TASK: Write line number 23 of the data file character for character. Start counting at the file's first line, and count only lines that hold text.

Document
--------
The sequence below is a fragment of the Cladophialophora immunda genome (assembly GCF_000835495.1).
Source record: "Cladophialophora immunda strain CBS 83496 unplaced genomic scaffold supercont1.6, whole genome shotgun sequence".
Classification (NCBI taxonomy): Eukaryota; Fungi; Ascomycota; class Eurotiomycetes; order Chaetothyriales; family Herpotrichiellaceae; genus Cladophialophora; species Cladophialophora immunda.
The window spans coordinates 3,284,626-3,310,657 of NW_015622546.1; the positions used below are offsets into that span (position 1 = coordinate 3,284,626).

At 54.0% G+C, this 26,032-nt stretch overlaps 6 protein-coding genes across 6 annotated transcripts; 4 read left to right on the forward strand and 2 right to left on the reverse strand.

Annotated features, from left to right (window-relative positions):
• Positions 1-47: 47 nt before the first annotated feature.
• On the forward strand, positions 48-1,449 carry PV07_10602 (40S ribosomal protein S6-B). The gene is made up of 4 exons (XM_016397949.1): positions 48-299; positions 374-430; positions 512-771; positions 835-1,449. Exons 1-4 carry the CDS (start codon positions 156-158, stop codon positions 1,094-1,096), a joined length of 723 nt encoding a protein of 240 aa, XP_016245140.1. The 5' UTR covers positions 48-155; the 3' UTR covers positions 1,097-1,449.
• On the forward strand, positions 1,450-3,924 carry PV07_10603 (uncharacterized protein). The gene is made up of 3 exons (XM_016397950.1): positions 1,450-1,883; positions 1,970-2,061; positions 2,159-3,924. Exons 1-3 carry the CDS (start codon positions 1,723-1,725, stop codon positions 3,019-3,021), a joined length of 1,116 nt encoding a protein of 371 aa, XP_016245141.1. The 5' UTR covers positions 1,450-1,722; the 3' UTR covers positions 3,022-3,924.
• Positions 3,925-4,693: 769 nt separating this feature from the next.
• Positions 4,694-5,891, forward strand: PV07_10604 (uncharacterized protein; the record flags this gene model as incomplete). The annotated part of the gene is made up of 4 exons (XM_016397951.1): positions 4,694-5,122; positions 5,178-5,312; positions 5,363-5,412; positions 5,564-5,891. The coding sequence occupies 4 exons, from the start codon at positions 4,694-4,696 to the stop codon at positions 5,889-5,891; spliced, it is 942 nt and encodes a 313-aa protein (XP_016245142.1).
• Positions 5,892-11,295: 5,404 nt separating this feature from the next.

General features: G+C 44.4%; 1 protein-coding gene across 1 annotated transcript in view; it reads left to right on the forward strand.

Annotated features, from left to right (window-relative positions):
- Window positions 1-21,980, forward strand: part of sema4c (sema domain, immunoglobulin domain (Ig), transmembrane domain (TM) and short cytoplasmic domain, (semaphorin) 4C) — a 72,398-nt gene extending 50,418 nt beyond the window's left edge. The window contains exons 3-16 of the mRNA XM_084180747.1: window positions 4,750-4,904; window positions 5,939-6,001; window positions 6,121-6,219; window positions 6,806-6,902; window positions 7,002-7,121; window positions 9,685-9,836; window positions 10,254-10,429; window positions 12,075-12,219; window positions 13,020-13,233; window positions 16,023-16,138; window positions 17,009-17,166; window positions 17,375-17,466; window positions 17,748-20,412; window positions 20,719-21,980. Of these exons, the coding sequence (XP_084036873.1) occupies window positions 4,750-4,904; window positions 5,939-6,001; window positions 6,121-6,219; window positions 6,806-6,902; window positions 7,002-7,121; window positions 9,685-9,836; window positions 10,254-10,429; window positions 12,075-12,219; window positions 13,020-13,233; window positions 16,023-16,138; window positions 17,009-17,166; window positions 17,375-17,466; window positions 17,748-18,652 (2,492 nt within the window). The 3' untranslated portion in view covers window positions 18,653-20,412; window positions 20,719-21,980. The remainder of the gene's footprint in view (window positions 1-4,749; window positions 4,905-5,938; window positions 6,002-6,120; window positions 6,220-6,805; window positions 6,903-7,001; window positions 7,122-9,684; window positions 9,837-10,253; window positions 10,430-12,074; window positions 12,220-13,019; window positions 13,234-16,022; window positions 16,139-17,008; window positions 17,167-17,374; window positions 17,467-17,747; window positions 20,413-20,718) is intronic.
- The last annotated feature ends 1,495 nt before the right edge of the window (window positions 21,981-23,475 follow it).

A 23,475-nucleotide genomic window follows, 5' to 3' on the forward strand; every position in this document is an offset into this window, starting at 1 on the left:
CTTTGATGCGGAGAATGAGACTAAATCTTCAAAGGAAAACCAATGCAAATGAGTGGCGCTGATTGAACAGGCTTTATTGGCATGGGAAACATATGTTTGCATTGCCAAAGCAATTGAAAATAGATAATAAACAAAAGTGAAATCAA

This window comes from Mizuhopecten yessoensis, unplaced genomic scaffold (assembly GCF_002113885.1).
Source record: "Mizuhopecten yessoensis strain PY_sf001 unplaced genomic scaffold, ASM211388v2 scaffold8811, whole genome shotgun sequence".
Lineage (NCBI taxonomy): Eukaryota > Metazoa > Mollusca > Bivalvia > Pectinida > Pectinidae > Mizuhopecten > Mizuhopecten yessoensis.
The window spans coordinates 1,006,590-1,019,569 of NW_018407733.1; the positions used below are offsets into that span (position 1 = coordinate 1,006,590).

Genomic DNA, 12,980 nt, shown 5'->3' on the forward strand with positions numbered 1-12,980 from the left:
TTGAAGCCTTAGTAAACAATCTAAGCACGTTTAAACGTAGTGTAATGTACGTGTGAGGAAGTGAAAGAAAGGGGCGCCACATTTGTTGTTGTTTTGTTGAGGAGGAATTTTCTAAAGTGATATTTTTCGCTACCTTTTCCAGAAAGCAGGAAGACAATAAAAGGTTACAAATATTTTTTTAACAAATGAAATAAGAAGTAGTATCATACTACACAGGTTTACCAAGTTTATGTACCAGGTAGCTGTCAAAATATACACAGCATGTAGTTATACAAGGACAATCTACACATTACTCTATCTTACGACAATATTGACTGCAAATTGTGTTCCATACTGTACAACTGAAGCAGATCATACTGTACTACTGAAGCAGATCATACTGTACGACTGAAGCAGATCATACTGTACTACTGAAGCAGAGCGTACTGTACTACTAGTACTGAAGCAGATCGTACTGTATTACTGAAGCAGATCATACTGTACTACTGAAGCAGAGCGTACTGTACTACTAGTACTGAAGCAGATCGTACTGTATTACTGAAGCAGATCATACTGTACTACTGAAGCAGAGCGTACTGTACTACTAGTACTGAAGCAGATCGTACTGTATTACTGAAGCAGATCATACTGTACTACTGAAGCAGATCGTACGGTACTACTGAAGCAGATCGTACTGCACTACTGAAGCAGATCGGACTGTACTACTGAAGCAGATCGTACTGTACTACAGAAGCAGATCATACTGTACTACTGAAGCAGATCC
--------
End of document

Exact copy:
Genomic DNA, 12,980 nt, shown 5'->3' on the forward strand with positions numbered 1-12,980 from the left: